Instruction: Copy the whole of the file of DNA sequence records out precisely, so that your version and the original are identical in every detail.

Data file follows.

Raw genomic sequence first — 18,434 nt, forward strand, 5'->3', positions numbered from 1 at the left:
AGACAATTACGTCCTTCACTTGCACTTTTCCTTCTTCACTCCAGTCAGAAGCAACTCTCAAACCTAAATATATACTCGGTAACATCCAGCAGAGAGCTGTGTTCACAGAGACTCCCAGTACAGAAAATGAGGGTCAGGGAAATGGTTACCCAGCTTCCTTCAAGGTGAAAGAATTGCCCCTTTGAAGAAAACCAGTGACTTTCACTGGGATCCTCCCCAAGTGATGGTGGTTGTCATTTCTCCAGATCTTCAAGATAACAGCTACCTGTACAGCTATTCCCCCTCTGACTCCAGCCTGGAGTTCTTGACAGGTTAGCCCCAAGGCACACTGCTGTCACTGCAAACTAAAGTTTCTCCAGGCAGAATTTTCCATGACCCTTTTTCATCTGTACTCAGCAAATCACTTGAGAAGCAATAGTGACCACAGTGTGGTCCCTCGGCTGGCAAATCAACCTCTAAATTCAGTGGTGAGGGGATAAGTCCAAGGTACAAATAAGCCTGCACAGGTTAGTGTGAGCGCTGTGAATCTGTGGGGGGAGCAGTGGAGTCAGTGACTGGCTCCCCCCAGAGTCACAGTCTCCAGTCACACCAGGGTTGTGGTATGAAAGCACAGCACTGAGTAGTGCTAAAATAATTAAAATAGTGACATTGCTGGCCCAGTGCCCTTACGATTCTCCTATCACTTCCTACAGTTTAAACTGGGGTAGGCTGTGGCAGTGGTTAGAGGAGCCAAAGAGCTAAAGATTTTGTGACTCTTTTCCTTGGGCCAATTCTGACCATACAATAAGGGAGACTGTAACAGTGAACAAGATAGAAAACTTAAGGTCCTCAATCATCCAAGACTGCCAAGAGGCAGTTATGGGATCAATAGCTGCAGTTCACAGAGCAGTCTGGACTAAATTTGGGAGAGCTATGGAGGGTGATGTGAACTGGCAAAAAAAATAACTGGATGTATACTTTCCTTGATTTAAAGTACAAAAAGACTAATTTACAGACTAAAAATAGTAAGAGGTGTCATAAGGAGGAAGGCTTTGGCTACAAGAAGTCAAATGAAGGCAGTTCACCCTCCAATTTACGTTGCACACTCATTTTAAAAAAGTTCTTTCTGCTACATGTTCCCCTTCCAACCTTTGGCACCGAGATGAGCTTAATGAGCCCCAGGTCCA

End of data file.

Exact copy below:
Raw genomic sequence first — 18,434 nt, forward strand, 5'->3', positions numbered from 1 at the left:
AGACAATTACGTCCTTCACTTGCACTTTTCCTTCTTCACTCCAGTCAGAAGCAACTCTCAAACCTAAATATATACTCGGTAACATCCAGCAGAGAGCTGTGTTCACAGAGACTCCCAGTACAGAAAATGAGGGTCAGGGAAATGGTTACCCAGCTTCCTTCAAGGTGAAAGAATTGCCCCTTTGAAGAAAACCAGTGACTTTCACTGGGATCCTCCCCAAGTGATGGTGGTTGTCATTTCTCCAGATCTTCAAGATAACAGCTACCTGTACAGCTATTCCCCCTCTGACTCCAGCCTGGAGTTCTTGACAGGTTAGCCCCAAGGCACACTGCTGTCACTGCAAACTAAAGTTTCTCCAGGCAGAATTTTCCATGACCCTTTTTCATCTGTACTCAGCAAATCACTTGAGAAGCAATAGTGACCACAGTGTGGTCCCTCGGCTGGCAAATCAACCTCTAAATTCAGTGGTGAGGGGATAAGTCCAAGGTACAAATAAGCCTGCACAGGTTAGTGTGAGCGCTGTGAATCTGTGGGGGGAGCAGTGGAGTCAGTGACTGGCTCCCCCCAGAGTCACAGTCTCCAGTCACACCAGGGTTGTGGTATGAAAGCACAGCACTGAGTAGTGCTAAAATAATTAAAATAGTGACATTGCTGGCCCAGTGCCCTTACGATTCTCCTATCACTTCCTACAGTTTAAACTGGGGTAGGCTGTGGCAGTGGTTAGAGGAGCCAAAGAGCTAAAGATTTTGTGACTCTTTTCCTTGGGCCAATTCTGACCATACAATAAGGGAGACTGTAACAGTGAACAAGATAGAAAACTTAAGGTCCTCAATCATCCAAGACTGCCAAGAGGCAGTTATGGGATCAATAGCTGCAGTTCACAGAGCAGTCTGGACTAAATTTGGGAGAGCTATGGAGGGTGATGTGAACTGGCAAAAAAAATAACTGGATGTATACTTTCCTTGATTTAAAGTACAAAAAGACTAATTTACAGACTAAAAATAGTAAGAGGTGTCATAAGGAGGAAGGCTTTGGCTACAAGAAGTCAAATGAAGGCAGTTCACCCTCCAATTTACGTTGCACACTCATTTTAAAAAAGTTCTTTCTGCTACATGTTCCCCTTCCAACCTTTGGCACCGAGATGAGCTTAATGAGCCCCAGGTCCA